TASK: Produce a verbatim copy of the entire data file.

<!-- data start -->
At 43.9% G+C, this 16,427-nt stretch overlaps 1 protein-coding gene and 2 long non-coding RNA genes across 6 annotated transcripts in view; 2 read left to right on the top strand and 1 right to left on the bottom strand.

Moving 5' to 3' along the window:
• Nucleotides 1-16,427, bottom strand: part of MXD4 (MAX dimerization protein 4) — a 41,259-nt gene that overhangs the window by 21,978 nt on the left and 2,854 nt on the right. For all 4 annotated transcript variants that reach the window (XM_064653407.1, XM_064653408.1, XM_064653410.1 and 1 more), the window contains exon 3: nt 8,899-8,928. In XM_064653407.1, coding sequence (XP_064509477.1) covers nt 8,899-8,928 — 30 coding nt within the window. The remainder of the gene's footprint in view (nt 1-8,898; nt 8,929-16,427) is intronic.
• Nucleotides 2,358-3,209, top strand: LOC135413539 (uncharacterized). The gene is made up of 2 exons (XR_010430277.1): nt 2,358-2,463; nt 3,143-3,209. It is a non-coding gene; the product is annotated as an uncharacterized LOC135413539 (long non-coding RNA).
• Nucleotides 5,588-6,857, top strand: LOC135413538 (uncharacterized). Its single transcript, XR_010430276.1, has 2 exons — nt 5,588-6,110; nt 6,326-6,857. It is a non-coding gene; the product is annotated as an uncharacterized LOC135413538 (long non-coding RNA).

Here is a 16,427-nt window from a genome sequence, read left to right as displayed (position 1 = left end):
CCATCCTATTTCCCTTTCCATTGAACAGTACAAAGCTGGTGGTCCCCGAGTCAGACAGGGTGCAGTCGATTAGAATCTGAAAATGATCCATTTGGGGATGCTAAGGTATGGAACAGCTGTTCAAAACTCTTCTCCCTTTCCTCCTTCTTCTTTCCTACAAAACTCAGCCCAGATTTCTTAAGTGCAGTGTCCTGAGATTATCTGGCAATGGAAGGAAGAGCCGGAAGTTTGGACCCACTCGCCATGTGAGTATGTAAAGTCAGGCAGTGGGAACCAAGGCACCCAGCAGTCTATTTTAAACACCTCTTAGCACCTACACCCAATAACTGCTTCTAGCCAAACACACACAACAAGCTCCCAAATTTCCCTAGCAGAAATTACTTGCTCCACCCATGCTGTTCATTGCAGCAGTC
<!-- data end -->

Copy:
At 43.9% G+C, this 16,427-nt stretch overlaps 1 protein-coding gene and 2 long non-coding RNA genes across 6 annotated transcripts in view; 2 read left to right on the top strand and 1 right to left on the bottom strand.

Moving 5' to 3' along the window:
• Nucleotides 1-16,427, bottom strand: part of MXD4 (MAX dimerization protein 4) — a 41,259-nt gene that overhangs the window by 21,978 nt on the left and 2,854 nt on the right. For all 4 annotated transcript variants that reach the window (XM_064653407.1, XM_064653408.1, XM_064653410.1 and 1 more), the window contains exon 3: nt 8,899-8,928. In XM_064653407.1, coding sequence (XP_064509477.1) covers nt 8,899-8,928 — 30 coding nt within the window. The remainder of the gene's footprint in view (nt 1-8,898; nt 8,929-16,427) is intronic.
• Nucleotides 2,358-3,209, top strand: LOC135413539 (uncharacterized). The gene is made up of 2 exons (XR_010430277.1): nt 2,358-2,463; nt 3,143-3,209. It is a non-coding gene; the product is annotated as an uncharacterized LOC135413539 (long non-coding RNA).
• Nucleotides 5,588-6,857, top strand: LOC135413538 (uncharacterized). Its single transcript, XR_010430276.1, has 2 exons — nt 5,588-6,110; nt 6,326-6,857. It is a non-coding gene; the product is annotated as an uncharacterized LOC135413538 (long non-coding RNA).

Here is a 16,427-nt window from a genome sequence, read left to right as displayed (position 1 = left end):
CCATCCTATTTCCCTTTCCATTGAACAGTACAAAGCTGGTGGTCCCCGAGTCAGACAGGGTGCAGTCGATTAGAATCTGAAAATGATCCATTTGGGGATGCTAAGGTATGGAACAGCTGTTCAAAACTCTTCTCCCTTTCCTCCTTCTTCTTTCCTACAAAACTCAGCCCAGATTTCTTAAGTGCAGTGTCCTGAGATTATCTGGCAATGGAAGGAAGAGCCGGAAGTTTGGACCCACTCGCCATGTGAGTATGTAAAGTCAGGCAGTGGGAACCAAGGCACCCAGCAGTCTATTTTAAACACCTCTTAGCACCTACACCCAATAACTGCTTCTAGCCAAACACACACAACAAGCTCCCAAATTTCCCTAGCAGAAATTACTTGCTCCACCCATGCTGTTCATTGCAGCAGTC